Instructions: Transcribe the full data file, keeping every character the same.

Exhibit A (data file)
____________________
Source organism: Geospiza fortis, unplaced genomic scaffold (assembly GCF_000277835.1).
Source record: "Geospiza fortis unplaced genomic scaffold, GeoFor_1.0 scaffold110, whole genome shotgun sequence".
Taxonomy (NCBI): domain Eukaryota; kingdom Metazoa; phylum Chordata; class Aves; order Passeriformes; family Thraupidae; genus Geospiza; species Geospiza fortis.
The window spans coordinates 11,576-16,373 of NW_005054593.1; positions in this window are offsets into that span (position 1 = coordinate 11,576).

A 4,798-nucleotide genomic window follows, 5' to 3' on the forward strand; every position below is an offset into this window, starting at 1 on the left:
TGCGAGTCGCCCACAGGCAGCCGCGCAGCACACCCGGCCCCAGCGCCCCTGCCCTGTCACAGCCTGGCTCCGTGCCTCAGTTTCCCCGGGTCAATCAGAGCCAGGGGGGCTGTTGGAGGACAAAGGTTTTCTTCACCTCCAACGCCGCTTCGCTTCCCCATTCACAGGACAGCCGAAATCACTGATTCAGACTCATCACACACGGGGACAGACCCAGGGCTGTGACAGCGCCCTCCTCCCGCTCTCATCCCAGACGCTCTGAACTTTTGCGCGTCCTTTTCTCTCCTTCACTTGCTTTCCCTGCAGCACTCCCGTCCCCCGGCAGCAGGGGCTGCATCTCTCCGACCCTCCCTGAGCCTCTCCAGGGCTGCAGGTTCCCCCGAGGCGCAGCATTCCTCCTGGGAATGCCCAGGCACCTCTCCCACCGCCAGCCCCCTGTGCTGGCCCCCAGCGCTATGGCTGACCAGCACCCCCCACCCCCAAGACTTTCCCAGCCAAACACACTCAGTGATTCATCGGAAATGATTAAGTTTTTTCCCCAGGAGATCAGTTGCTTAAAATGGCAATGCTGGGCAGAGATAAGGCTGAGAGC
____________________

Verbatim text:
Source organism: Geospiza fortis, unplaced genomic scaffold (assembly GCF_000277835.1).
Source record: "Geospiza fortis unplaced genomic scaffold, GeoFor_1.0 scaffold110, whole genome shotgun sequence".
Taxonomy (NCBI): domain Eukaryota; kingdom Metazoa; phylum Chordata; class Aves; order Passeriformes; family Thraupidae; genus Geospiza; species Geospiza fortis.
The window spans coordinates 11,576-16,373 of NW_005054593.1; positions in this window are offsets into that span (position 1 = coordinate 11,576).

A 4,798-nucleotide genomic window follows, 5' to 3' on the forward strand; every position below is an offset into this window, starting at 1 on the left:
TGCGAGTCGCCCACAGGCAGCCGCGCAGCACACCCGGCCCCAGCGCCCCTGCCCTGTCACAGCCTGGCTCCGTGCCTCAGTTTCCCCGGGTCAATCAGAGCCAGGGGGGCTGTTGGAGGACAAAGGTTTTCTTCACCTCCAACGCCGCTTCGCTTCCCCATTCACAGGACAGCCGAAATCACTGATTCAGACTCATCACACACGGGGACAGACCCAGGGCTGTGACAGCGCCCTCCTCCCGCTCTCATCCCAGACGCTCTGAACTTTTGCGCGTCCTTTTCTCTCCTTCACTTGCTTTCCCTGCAGCACTCCCGTCCCCCGGCAGCAGGGGCTGCATCTCTCCGACCCTCCCTGAGCCTCTCCAGGGCTGCAGGTTCCCCCGAGGCGCAGCATTCCTCCTGGGAATGCCCAGGCACCTCTCCCACCGCCAGCCCCCTGTGCTGGCCCCCAGCGCTATGGCTGACCAGCACCCCCCACCCCCAAGACTTTCCCAGCCAAACACACTCAGTGATTCATCGGAAATGATTAAGTTTTTTCCCCAGGAGATCAGTTGCTTAAAATGGCAATGCTGGGCAGAGATAAGGCTGAGAGC